At the monthly Town-Gown meeting on April 19, Jason Soileau, the assistant vice president for the Office of University Planning at Virginia Tech, discussed the campus master plan. The plan will bring major changes to the campus including the new smart dining facility, an undergraduate lab building and the relocation of the College of Architecture.
The campus master plan provides a long-term vision for the future of campus, extending all the way to 2047 and beyond. The Office of University Planning along with Sasaki Associates started the creation of the current master plan two years ago.
“It's imperative to know that we are retaining the sense of place that is so special at Virginia Tech,” Soileau said. “That sense of place comes from our unique architecture, from the relationship from those buildings to outdoor environment and how can we build upon that.”
According to Soileau, the Office of University Planning has facilitated more than 200 meetings with various stakeholder groups during the development process of the master plan. The plan is currently in the plan revision and public comment phase. The final master plan is scheduled to come out in November 2018. A full timeline for the development of the master plan can be found here.
“It's been a very engaging process, and I think the result is we've developed what I think is a very bold but appropriate vision for Virginia Tech moving forward,” Soileau said.
Soileau indicated that the master plan proposes not only a future plan for the Blacksburg campus, but also additional plans for the Roanoke campus and the National Capital Region.
The short-term part of the master plan will add another 3.7 million gross square feet to the campus, while the long-term part of the plan will add 7 million gross square feet to the campus while still retaining the characters of Virginia Tech.
“We don't want to abandon traditions. Planners have to understand what makes Virginia Tech Virginia Tech,” Soileau said.
The master plan will add an intelligent infrastructure and smart dining facility to the academic side of the campus. The facility is scheduled for construction in 2019 and will have 1,000 dining seats, 15,000 square feet of innovation labs and 5,000 square feet of data visualization labs.
A state-funded undergraduate lab building will also be added to the academic side of the campus. The Office of University Planning is in the process of designing the building and waiting for follow-up construction funding from the state to continue the project. Construction is planned to start in 2020.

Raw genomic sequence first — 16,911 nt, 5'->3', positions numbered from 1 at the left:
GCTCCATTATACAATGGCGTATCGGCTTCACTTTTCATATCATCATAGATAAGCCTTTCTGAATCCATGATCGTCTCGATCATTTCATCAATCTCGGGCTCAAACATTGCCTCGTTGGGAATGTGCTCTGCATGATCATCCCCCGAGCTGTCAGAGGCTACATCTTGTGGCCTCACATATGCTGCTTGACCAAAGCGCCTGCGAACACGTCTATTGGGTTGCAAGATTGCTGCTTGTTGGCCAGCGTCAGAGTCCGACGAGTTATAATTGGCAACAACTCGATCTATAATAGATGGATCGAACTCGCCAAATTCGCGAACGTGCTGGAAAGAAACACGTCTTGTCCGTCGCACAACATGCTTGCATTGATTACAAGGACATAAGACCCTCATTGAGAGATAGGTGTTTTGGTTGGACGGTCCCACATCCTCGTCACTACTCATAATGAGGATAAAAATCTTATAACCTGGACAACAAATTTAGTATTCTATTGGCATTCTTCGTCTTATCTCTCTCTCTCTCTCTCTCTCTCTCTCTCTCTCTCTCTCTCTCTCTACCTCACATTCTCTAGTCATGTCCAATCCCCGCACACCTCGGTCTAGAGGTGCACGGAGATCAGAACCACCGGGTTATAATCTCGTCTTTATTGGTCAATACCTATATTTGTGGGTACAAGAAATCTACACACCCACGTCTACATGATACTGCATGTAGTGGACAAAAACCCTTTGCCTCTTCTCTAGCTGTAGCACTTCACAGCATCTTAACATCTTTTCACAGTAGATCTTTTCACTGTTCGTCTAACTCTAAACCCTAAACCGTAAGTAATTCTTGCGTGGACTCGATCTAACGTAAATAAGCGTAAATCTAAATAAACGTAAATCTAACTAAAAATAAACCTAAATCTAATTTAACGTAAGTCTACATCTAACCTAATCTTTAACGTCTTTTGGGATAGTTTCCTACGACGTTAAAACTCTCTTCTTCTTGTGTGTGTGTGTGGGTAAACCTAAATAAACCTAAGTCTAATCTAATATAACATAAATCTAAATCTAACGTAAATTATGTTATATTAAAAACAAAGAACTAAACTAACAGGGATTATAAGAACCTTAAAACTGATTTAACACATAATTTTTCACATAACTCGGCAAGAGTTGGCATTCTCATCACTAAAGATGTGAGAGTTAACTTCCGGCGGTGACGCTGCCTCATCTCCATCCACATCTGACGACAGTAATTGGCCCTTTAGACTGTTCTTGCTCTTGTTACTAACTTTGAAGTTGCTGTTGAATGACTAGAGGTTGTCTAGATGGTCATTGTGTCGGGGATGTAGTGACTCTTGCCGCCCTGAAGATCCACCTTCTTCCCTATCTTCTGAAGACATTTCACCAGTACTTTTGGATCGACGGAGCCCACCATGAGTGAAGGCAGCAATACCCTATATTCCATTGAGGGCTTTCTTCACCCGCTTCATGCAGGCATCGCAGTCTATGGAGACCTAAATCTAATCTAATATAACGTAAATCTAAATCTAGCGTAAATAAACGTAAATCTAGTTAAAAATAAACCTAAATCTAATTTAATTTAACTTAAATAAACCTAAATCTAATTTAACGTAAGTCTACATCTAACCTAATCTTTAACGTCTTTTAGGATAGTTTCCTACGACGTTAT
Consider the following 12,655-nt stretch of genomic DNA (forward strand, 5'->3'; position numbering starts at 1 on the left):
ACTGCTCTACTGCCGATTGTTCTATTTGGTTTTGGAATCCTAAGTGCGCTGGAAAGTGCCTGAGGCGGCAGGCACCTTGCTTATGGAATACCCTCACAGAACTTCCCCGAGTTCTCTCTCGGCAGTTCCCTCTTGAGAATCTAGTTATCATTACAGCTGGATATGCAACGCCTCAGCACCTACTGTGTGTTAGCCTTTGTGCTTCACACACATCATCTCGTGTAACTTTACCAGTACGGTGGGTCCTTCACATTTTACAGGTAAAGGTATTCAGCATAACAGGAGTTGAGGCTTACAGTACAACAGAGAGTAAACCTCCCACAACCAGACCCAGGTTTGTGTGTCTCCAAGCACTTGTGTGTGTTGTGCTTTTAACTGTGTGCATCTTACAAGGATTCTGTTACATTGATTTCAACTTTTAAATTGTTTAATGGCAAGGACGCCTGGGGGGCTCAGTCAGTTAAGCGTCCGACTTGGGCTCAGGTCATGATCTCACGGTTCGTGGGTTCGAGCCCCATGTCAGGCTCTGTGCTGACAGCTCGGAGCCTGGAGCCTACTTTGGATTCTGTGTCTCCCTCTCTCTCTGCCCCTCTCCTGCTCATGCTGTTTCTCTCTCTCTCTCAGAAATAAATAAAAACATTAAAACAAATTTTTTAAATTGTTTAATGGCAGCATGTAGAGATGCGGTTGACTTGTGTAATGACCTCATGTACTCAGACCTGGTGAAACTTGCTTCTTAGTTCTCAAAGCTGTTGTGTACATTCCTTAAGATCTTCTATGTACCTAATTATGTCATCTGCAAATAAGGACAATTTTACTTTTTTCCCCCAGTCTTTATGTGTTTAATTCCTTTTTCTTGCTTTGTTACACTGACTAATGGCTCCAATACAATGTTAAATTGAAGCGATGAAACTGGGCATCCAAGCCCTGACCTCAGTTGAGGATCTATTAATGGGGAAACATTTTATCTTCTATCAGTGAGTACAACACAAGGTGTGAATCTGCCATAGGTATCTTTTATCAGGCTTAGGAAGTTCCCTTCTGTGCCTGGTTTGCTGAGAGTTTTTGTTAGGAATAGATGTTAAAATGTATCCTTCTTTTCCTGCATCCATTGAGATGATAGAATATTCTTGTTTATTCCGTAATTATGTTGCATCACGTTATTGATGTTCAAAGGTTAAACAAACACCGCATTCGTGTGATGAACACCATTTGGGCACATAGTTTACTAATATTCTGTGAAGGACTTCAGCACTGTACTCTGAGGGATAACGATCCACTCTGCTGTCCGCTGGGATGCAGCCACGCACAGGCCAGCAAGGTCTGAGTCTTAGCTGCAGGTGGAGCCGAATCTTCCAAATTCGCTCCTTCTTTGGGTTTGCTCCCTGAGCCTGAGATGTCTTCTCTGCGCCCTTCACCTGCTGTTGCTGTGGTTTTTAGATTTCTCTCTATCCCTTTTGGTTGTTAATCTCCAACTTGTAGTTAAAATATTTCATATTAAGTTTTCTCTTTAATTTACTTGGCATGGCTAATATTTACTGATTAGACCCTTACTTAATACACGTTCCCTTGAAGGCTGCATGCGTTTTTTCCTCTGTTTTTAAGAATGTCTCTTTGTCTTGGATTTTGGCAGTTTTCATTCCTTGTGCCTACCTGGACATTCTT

In addition, Holden Hall and Randolph Hall will be replaced by two new buildings. The construction of the Holden Hall replacement project is scheduled to start in 2019. The expected date for the Randolph Hall replacement project has not been decided yet.
For the Creativity and Innovation District, the master plan proposes the idea of adding a music and performance arts village. The village will incorporate the existing architect annex and the media building. All the music and performance studios that are currently in the Squires Student Center will be relocated to the music and performance arts village.
A public-private partnership (P3) building will also be added to the Creativity and Innovation District. The P3 building is designed to be a space to engage students with local entrepreneurs.
The master plan also demolishes Squires Student Center and replaces it with the new College of Architecture building. The student organizations that are currently located in Squires, such as the Student Government Association, Virginia Tech Union, and New Student and Family Programs, will be moved to the current bookstore building. The current book store will be relocated to the P3 building.
Owens Dining Hall will receive two renovations in the next two summers. However, according to Soileau, their plan is to eventually demolish Owens and transform it into a new dining facility in the next decade.
According to Soileau, Slusher Hall will be replaced by a new housing facility.
Soileau concluded the meeting after answering questions from the audience. This Town-Gown meeting was the third and final Town-Gown meeting of this semester.